My grandma was a huge filter coffee fan and my cousins and me inherited it from her. The family joke is that if our veins are cut there wont be blood but coffee decoction. Such is the family.

This week I am making three different thalis for the Blogging Marathon. The first of this is the Tamil Breakfast Thali inspired from the husband and my innumerable trips to Adayar Ananda Bhavan during weekends long ago. This is both a dedication and a nostalgic meal for me to make.

But the best part of making this thali is that I realised it wasn’t all that hard or time consuming as one would think. Items like idli, pongal and kesari can be made at one go. The sambhar and chutneys can be made the previous day and stored in the refrigerator. You can even make the kesari on the previous day or you can atleast dry roast the rava for the kesari on the previous day which reduces the time to make the kesari. Only the dosai and vadai have to be made individually but they can be done without too much difficulty because you would need only 1-2 per person because there are so many items on the menu. You need to have the idli and dosai batter ready.


Today’s thali has –



Medu Vadai


Rava Kesari


Coconut chutney

Coriander stalk chutney

Filter coffee

Sounds heavenly doesn’t it?


Check out the Blogging Marathon page for other marathoners doing this BM.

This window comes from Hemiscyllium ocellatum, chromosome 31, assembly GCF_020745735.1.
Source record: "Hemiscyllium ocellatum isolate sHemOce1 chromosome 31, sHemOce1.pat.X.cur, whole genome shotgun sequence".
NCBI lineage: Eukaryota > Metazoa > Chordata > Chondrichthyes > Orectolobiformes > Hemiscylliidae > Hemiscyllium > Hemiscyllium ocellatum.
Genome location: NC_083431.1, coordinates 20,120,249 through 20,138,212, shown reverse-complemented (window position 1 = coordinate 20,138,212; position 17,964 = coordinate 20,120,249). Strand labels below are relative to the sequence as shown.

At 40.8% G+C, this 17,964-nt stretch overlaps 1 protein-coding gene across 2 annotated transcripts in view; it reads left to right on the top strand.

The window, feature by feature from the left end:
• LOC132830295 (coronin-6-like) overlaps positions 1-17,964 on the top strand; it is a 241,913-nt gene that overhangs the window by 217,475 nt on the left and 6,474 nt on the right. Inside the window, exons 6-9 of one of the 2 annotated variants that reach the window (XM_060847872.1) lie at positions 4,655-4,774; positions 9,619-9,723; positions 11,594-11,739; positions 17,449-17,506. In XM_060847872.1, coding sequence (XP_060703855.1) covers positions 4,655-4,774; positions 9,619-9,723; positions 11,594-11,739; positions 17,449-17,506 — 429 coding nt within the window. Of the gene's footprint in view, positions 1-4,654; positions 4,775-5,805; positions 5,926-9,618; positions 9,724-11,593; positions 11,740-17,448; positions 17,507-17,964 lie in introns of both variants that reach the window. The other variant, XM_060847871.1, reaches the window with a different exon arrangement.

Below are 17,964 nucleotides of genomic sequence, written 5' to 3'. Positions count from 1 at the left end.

Ragada Patties


Mumbai street food is something that I have missed the most ever since I moved out from there. Despite the same dishes being available everywhere else, it never felt the same. Every time I visited Mumbai from Chennai / Bangalore, I would visit all my favorite joints to gobble up the pav bhajis, vada pavs and bhel puri. 

It’s almost a year since my last Mumbai trip and I have been missing the food terribly. The worse part is the constant barrage of street food pics from friends on Facebook. Just when the nostalgia was at its peak came the blogging marathon with the street food theme and I jumped at it. Today’s recipe is ragada patties which was one of my favorites growing up. There was this ‘uncle’ at the end of the street who made very tasty patties in a small worn out stall. I don’t think  my dish would match up to that but it was pretty tasty in itself.

So here goes –

Recipe source – here

Serves 3


For the Ragada

Dried White peas                          1 cup

Turmeric powder                           1/4 tsp

Red chilly powder                          1/2 tsp



For the patties

Potatoes, large                                2

Bread slices                                      3-4

Coriander leaves                             Few

Red chilly powder  


Also need

Date tamarind chutney                2-3 tbsp

Coriander mint chutney               2-3 tbsp

Onion, medium                                1

Lemon                                                 1

Coriander leaves                              For garnish

  • Soak the white peas overnight
  • Drain the water, add 4 cups of water, salt, turmeric powder, red chilly powder, asafoetida and salt.
  • Pressure cook it for 10-12 minutes